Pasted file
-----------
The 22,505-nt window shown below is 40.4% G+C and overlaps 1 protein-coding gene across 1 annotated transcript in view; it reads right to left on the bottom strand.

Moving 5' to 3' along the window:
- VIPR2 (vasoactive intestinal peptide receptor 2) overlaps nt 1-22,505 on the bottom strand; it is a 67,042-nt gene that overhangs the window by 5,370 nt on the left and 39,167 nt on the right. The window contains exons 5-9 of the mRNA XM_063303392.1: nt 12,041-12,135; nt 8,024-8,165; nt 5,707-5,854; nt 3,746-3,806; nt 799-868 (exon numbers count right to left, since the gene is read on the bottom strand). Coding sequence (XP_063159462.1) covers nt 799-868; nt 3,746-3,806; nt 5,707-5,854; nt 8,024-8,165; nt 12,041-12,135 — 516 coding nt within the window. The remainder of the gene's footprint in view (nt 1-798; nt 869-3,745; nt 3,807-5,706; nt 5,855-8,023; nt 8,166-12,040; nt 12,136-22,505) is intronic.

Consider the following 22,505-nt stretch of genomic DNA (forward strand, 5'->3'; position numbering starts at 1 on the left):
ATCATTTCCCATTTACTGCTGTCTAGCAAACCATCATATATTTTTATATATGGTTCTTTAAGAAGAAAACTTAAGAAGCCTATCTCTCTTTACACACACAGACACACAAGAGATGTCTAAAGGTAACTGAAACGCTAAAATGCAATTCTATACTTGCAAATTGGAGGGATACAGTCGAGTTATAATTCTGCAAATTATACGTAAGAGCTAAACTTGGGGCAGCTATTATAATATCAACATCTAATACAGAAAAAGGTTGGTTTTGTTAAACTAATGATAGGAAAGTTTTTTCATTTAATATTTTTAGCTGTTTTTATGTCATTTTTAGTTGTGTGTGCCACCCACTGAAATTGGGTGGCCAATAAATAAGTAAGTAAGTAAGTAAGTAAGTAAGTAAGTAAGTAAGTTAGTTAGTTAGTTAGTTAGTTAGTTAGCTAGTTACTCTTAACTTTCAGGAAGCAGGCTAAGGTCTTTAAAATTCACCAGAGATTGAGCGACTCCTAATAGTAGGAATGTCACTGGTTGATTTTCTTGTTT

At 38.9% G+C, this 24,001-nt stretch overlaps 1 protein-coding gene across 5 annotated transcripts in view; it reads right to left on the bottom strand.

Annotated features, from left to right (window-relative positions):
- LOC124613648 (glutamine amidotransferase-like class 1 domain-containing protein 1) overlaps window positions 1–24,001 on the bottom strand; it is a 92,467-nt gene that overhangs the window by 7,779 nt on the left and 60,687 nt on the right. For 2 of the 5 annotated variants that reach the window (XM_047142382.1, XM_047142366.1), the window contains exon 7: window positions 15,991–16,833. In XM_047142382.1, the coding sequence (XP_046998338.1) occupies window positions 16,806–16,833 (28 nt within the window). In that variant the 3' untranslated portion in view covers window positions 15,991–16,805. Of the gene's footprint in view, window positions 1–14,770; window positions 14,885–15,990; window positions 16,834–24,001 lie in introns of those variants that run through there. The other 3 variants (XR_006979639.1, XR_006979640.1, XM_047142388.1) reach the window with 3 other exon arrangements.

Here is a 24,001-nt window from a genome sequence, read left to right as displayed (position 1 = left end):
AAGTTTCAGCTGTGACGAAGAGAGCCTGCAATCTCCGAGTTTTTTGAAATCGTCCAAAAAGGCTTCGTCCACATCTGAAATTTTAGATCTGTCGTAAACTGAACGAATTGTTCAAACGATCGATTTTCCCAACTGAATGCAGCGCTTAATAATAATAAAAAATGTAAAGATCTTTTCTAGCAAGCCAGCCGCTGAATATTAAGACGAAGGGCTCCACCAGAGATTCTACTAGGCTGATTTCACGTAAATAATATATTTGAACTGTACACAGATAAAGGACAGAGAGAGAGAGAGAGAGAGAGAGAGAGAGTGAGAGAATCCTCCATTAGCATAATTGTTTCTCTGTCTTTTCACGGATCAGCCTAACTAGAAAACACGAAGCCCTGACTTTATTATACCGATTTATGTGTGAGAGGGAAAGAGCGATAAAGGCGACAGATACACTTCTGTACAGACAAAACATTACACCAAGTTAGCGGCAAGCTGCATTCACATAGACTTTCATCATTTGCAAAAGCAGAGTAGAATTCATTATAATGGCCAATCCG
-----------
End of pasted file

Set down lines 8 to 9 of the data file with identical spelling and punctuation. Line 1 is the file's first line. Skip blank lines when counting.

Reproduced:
- LOC124613648 (glutamine amidotransferase-like class 1 domain-containing protein 1) overlaps window positions 1–24,001 on the bottom strand; it is a 92,467-nt gene that overhangs the window by 7,779 nt on the left and 60,687 nt on the right. For 2 of the 5 annotated variants that reach the window (XM_047142382.1, XM_047142366.1), the window contains exon 7: window positions 15,991–16,833. In XM_047142382.1, the coding sequence (XP_046998338.1) occupies window positions 16,806–16,833 (28 nt within the window). In that variant the 3' untranslated portion in view covers window positions 15,991–16,805. Of the gene's footprint in view, window positions 1–14,770; window positions 14,885–15,990; window positions 16,834–24,001 lie in introns of those variants that run through there. The other 3 variants (XR_006979639.1, XR_006979640.1, XM_047142388.1) reach the window with 3 other exon arrangements.

Here is a 24,001-nt window from a genome sequence, read left to right as displayed (position 1 = left end):